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If x and y are positive, is 3x > 7y? (1) x > y + 4 (2)

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Re: 3x > 7y? [#permalink] New post 15 Oct 2009, 15:06
windycu wrote:
I think put it in simple

To define statement (1) is enough or not -- > it can say yes or no or Both. If it can say both --> then it is not sufficient right?

First if y = 1 and x =5 then 15 > 7 yes
Second if y = 10 and x = 15 then 45 > 70 no

So for the positive number x and y, we cannot sure that this Q 3x>7y or not? So statement (1) alone is not enough

For statement (2)
-5X < -14Y --- > Can rewrite to get 5X>14Y or 2.5X>7Y. Since x and y are positive and 2.5x>7y, so 3x>7y for sure.

So I prefer B krub.

Please correct me if I am worng krub.


This cannot be true, because according to (1) x > y+4. In that scenario x = y+4.
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Re: 3x > 7y? [#permalink] New post 15 Oct 2009, 15:09
Those who claim that (1) in insufficient should provide a case of x and y where 3x is not greater than 7y!
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Re: 3x > 7y? [#permalink] New post 15 Oct 2009, 15:19
use this 2 sets of data and then think what the answer ...

1) use y = 20 so x is 24 ..

2) has to be true .....

so answer is D , d as Denver.
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Re: 3x > 7y? [#permalink] New post 15 Oct 2009, 15:28
S1 is insufficient and OA has to be wrong.

correct ans is B
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Re: 3x > 7y? [#permalink] New post 15 Oct 2009, 15:30
pittgreek wrote:
use this 2 sets of data and then think what the answer ...

1) use y = 20 so x is 24 ..

2) has to be true .....

so answer is D , d as Denver.



what about

y=1
x=6
3x=18, 7y=7

3x > 7y

y=20
x=25
3x=75, 7y=140

3x < 7y
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Last edited by srini123 on 15 Oct 2009, 18:12, edited 1 time in total.
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Re: 3x > 7y? [#permalink] New post 15 Oct 2009, 15:58
srini123 wrote:
S1 is insufficient and OA has to be wrong.

correct ans is B


Prove statement 1 is insufficient by showing two cases of x and y that are not consistent...
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Re: 3x > 7y? [#permalink] New post 15 Oct 2009, 18:09
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mendelay wrote:
srini123 wrote:
S1 is insufficient and OA has to be wrong.

correct ans is B


Prove statement 1 is insufficient by showing two cases of x and y that are not consistent...


mendeley see my reply to pittgreek post. I am reposting here what I posted there:

*** edited by srini123 ***
what about

y=1
x=6
3x=18, 7y=7

3x > 7y

y=20
x=25
3x=75, 7y=140

3x < 7y
*** edited by srini123 ***

I am thinking S1 is not giving us one single solution, unless I am seriously missing something here :)
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Re: 3x > 7y? [#permalink] New post 15 Oct 2009, 19:26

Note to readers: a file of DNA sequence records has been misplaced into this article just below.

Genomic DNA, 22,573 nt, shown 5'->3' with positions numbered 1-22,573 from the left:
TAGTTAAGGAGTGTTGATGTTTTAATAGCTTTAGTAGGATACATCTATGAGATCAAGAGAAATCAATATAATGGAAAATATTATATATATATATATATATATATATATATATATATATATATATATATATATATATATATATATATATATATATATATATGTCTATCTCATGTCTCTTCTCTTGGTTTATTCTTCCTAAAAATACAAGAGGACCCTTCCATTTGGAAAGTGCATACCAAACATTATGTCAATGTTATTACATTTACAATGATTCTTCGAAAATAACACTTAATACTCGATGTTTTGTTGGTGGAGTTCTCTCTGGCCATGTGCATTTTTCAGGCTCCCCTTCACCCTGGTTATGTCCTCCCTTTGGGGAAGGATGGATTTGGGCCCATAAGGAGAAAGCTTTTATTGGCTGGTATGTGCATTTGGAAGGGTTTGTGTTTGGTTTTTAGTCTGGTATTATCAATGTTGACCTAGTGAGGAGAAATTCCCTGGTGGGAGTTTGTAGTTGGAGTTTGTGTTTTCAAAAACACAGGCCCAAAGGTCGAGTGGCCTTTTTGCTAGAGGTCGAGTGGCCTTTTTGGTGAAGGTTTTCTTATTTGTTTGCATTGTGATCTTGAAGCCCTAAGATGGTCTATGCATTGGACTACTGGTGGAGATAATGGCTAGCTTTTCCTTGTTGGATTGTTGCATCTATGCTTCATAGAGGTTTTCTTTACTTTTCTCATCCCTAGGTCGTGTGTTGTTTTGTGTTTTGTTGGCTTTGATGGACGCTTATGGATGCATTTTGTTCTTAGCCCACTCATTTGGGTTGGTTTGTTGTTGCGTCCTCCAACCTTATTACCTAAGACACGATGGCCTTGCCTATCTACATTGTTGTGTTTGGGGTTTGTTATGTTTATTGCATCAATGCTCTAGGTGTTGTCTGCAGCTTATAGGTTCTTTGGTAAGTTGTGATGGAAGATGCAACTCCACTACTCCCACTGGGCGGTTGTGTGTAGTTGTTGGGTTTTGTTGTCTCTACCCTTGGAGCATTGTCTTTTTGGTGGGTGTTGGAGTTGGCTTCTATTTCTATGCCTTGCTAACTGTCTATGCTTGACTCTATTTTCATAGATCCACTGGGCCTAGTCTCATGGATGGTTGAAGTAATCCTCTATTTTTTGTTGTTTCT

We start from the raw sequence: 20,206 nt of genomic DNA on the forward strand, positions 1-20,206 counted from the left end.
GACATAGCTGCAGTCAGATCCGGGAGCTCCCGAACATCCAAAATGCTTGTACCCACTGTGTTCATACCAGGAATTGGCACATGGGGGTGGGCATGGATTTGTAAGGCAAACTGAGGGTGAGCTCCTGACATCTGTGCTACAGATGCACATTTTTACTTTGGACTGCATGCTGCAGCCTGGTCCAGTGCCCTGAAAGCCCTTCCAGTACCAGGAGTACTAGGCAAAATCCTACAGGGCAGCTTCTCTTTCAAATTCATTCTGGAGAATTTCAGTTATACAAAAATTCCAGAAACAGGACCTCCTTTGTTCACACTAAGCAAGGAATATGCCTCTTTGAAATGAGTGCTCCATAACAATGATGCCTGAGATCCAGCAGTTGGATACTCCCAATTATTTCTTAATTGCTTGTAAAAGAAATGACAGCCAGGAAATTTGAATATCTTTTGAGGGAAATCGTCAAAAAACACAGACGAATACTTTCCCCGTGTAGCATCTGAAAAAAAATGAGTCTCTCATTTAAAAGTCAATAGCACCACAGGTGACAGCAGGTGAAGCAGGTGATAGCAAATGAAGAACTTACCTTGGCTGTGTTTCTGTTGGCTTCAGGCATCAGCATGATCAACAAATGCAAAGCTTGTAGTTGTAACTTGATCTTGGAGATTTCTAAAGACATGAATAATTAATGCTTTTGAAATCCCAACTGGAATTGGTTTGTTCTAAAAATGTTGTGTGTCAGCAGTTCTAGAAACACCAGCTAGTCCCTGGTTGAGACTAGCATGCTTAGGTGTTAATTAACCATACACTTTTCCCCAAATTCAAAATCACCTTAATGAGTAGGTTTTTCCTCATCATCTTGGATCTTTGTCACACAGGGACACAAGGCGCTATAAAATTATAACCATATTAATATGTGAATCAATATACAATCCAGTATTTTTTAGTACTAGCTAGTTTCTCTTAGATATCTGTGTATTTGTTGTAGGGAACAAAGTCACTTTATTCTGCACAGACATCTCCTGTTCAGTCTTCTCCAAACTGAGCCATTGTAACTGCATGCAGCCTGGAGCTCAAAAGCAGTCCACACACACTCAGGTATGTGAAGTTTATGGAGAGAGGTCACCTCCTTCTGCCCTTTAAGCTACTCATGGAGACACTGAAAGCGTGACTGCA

You're right. Kudos!
Thanks! I took a practice test and answered B, but the OA said D, and I could not fully understand the explanation some gave on this topic trying to prove 1 as sufficient...
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Re: 3x > 7y? [#permalink] New post 16 Oct 2009, 06:01
mendelay wrote:
You're right. Kudos!
Thanks! I took a practice test and answered B, but the OA said D, and I could not fully understand the explanation some gave on this topic trying to prove 1 as sufficient...


Thanks for the Kudos :)
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Re: 3x > 7y? [#permalink] New post 03 Sep 2011, 09:26
I am getting B as answer.

If x and y are positive, is 3x > 7y?
(1) x > y + 4
(2) -5x < -14y

let y= 1 then x could be 6, in this case 3x > 7y as 18 is > 7. let y = 10 then x could be 15. in this case 3x < 7y as 45 is less than 70. so statement 1 is insufficient.

statement 2 says -5x < -14 y, so 5x > 14 y or x > 14/5 Y. now whatever positive value you put for x and y 3x always will be greater than 7y.

so answer should be B
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Re: 3x > 7y? [#permalink] New post 04 Sep 2011, 10:31
I vote for B

OA is A??!!!

for statment 1:

x > y +4
3x > 3y+12

for 3x >7y
3y+12 > 7y
y<4............so only for +ve and y < 4 we get 3x > 7y, for y > 4 , we get 3x<=7y

Nw Stment 2:

-5x < -14y
5x > 14y (inverse the sign)
2.5x > 7y (divide by 2)

add 0.5 x on both sides

3x > 7y + 0.5x
which implies 3x >7y (since 0.5x is +ve)

So Stment 2 is sufficient ...Choice B
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Re: 3x > 7y? [#permalink] New post 04 Sep 2011, 10:40
I got B too...am i improving or is it just an easy question..hehehe..lol
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Re: 3x > 7y? [#permalink] New post 05 Sep 2011, 22:30
for 1, Plug in numbers for x,y are 7,2
for 2, Plug in numbers for x,y are 6,2
+1 for D
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Re: 3x > 7y?   [#permalink] 05 Sep 2011, 22:30
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